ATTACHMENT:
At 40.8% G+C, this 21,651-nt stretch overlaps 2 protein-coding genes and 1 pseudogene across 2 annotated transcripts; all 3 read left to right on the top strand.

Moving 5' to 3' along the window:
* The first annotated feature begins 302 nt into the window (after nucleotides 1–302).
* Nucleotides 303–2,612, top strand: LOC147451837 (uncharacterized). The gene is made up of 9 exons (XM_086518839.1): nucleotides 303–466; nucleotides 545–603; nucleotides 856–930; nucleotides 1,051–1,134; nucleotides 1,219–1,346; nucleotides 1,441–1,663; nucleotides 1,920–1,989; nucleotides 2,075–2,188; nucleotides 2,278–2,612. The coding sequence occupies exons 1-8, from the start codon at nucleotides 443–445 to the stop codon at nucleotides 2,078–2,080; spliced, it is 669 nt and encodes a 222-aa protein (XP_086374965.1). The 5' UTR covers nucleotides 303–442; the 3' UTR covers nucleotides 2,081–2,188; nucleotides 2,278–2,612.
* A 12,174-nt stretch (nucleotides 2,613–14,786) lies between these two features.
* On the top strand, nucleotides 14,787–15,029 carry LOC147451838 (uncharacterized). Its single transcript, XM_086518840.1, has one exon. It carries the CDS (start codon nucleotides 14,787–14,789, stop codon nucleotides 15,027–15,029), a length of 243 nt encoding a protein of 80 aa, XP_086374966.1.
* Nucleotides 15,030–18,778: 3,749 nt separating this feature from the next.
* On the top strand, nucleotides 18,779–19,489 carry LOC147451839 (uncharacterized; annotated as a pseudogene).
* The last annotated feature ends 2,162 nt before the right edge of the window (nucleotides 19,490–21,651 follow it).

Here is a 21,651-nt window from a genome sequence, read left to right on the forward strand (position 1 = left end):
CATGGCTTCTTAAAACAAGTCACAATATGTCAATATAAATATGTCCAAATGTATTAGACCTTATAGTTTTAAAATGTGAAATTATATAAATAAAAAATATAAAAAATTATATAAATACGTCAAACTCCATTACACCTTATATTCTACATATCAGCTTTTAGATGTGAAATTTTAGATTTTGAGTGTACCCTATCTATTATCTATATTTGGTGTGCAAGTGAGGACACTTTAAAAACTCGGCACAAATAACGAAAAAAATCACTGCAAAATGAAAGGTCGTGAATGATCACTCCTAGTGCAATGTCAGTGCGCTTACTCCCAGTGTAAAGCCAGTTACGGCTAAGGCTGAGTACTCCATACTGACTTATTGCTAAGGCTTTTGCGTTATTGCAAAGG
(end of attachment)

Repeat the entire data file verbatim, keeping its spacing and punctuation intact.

At 40.8% G+C, this 21,651-nt stretch overlaps 2 protein-coding genes and 1 pseudogene across 2 annotated transcripts; all 3 read left to right on the top strand.

Moving 5' to 3' along the window:
* The first annotated feature begins 302 nt into the window (after nucleotides 1–302).
* Nucleotides 303–2,612, top strand: LOC147451837 (uncharacterized). The gene is made up of 9 exons (XM_086518839.1): nucleotides 303–466; nucleotides 545–603; nucleotides 856–930; nucleotides 1,051–1,134; nucleotides 1,219–1,346; nucleotides 1,441–1,663; nucleotides 1,920–1,989; nucleotides 2,075–2,188; nucleotides 2,278–2,612. The coding sequence occupies exons 1-8, from the start codon at nucleotides 443–445 to the stop codon at nucleotides 2,078–2,080; spliced, it is 669 nt and encodes a 222-aa protein (XP_086374965.1). The 5' UTR covers nucleotides 303–442; the 3' UTR covers nucleotides 2,081–2,188; nucleotides 2,278–2,612.
* A 12,174-nt stretch (nucleotides 2,613–14,786) lies between these two features.
* On the top strand, nucleotides 14,787–15,029 carry LOC147451838 (uncharacterized). Its single transcript, XM_086518840.1, has one exon. It carries the CDS (start codon nucleotides 14,787–14,789, stop codon nucleotides 15,027–15,029), a length of 243 nt encoding a protein of 80 aa, XP_086374966.1.
* Nucleotides 15,030–18,778: 3,749 nt separating this feature from the next.
* On the top strand, nucleotides 18,779–19,489 carry LOC147451839 (uncharacterized; annotated as a pseudogene).
* The last annotated feature ends 2,162 nt before the right edge of the window (nucleotides 19,490–21,651 follow it).

Here is a 21,651-nt window from a genome sequence, read left to right on the forward strand (position 1 = left end):
CATGGCTTCTTAAAACAAGTCACAATATGTCAATATAAATATGTCCAAATGTATTAGACCTTATAGTTTTAAAATGTGAAATTATATAAATAAAAAATATAAAAAATTATATAAATACGTCAAACTCCATTACACCTTATATTCTACATATCAGCTTTTAGATGTGAAATTTTAGATTTTGAGTGTACCCTATCTATTATCTATATTTGGTGTGCAAGTGAGGACACTTTAAAAACTCGGCACAAATAACGAAAAAAATCACTGCAAAATGAAAGGTCGTGAATGATCACTCCTAGTGCAATGTCAGTGCGCTTACTCCCAGTGTAAAGCCAGTTACGGCTAAGGCTGAGTACTCCATACTGACTTATTGCTAAGGCTTTTGCGTTATTGCAAAGG